Germanic Languages | Kultur und Gesellschaft
G464 | 6148 | Rasch

G464     The German Experience of War

Topic: The German Experience of War (World War II)

By examining letters, diaries, memoirs, films, and works of
literature, this course will explore the ways Germans have reflected
on and represented their various experiences during the Second World
War.  Topics will include the aftermath of World War I and the rise
of the Nazis; the experiences of German soldiers at the front
(primarily on the Eastern Front); life on the “home front,”
including the bombing war against German cities; life in defeat,
1945-’47, including the expulsion of ethnic Germans from Eastern
Europe; and post-war representation of the Holocaust in West
Germany.  Since, at best, the course will only be able to touch
briefly on each of these areas, the course can be viewed as a kind
of “starter kit” that can direct students to areas of interest in
need of greater study

With the exception of Hannah Arendt’s Eichmann in Jerusalem and a
very few shorter texts, all reading will be in German.  Class and
homework assignments (study questions, brief essays focused on
particular points, possible short quizzes) are designed to improve
reading and writing proficiency in German and will serve as the
basis for in-class discussion in German.  There will be a mid-term
and final exam.  Texts include Arendt; Breloar: Geheime Welten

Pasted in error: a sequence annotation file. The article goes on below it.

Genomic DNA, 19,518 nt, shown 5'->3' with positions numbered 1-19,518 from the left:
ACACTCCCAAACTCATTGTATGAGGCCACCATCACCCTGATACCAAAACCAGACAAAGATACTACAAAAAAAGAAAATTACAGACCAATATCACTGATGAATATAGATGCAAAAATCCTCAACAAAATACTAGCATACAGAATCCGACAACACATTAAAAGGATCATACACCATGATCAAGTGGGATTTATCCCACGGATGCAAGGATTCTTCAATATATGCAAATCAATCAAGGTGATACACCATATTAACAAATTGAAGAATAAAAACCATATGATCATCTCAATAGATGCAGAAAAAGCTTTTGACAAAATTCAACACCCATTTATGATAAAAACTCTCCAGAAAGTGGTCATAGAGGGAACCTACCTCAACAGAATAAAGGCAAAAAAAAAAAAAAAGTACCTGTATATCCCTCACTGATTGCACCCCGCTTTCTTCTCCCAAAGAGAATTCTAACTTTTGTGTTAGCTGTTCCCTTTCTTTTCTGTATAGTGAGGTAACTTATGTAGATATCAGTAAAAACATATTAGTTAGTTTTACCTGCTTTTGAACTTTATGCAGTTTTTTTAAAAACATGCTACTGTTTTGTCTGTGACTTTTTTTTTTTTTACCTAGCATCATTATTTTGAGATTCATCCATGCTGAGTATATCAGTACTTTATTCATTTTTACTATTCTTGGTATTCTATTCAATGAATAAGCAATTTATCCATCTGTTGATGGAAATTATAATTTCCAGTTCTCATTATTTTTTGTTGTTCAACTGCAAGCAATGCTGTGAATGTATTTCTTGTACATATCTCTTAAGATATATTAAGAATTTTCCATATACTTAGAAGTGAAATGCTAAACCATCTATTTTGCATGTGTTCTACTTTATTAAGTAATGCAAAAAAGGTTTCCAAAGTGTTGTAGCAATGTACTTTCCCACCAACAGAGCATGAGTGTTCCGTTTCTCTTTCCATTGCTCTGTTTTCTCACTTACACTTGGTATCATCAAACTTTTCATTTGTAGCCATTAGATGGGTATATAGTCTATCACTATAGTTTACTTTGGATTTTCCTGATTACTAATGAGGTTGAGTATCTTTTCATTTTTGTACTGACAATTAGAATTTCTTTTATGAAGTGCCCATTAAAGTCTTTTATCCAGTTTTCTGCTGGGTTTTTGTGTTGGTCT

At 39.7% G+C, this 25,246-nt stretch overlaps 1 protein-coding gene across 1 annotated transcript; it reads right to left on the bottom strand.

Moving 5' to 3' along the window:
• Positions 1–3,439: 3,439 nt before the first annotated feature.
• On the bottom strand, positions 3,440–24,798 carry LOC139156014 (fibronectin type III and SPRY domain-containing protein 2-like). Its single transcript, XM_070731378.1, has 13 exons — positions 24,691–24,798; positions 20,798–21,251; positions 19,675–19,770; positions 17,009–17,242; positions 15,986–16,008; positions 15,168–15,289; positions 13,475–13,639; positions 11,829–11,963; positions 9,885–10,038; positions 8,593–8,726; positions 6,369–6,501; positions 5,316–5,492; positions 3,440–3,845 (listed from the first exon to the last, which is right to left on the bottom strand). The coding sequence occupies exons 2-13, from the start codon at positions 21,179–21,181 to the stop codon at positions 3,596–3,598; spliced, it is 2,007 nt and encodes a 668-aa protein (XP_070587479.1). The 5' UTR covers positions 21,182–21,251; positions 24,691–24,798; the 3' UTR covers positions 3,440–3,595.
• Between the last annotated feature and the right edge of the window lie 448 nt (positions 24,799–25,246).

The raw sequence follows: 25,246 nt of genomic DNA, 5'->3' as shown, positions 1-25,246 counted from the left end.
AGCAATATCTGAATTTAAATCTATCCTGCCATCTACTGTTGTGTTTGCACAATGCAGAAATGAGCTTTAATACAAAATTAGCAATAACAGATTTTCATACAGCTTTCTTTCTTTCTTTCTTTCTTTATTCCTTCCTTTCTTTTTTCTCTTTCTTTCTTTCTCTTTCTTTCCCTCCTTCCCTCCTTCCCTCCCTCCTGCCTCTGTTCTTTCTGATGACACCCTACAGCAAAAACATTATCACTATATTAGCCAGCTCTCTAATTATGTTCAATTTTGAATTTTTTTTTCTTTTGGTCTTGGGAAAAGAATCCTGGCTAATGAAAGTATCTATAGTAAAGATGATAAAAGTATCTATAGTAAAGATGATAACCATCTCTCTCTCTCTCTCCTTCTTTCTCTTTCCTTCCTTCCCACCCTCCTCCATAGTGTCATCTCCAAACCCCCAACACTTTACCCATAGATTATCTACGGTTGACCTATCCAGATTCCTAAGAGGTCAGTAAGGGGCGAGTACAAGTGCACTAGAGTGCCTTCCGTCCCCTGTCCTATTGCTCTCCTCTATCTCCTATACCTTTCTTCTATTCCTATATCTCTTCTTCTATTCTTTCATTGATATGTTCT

(diaries of ordinary Germans during the war); Kipphardt: Bruder
Eichmann (a play); Hage (ed.): Hamburg 1943 (collection of fictional
and non-fictional accounts of the bombing of Hamburg); Naimark:
Fires of Hatred (on “ethnic cleansing” in the 20th century,
including sections on the Holocaust and the expulsion of the Germans
from Eastern Europe); and a course reader that includes short
selections by some of the following: Ernst Jünger, Ernst von
Salomon, Guy Sajer, the Stalingrad letters, Friedrich’s Der Brand,
and Heinrich Böll.

There will be weekly film showings Tuesday evenings.  Films will be
discussed during part of each Thursday session.  Included among the
mostly German films (mostly subtitled, though a few will not be) are
documentaries and features.  Viewing the films is part of the
course; homework and in-class assignments may require having seen
all the films.

The topic of the course is grim; the behavior of humans towards
humans hard to imagine in its extreme brutality; yet the study of
this behavior is necessary.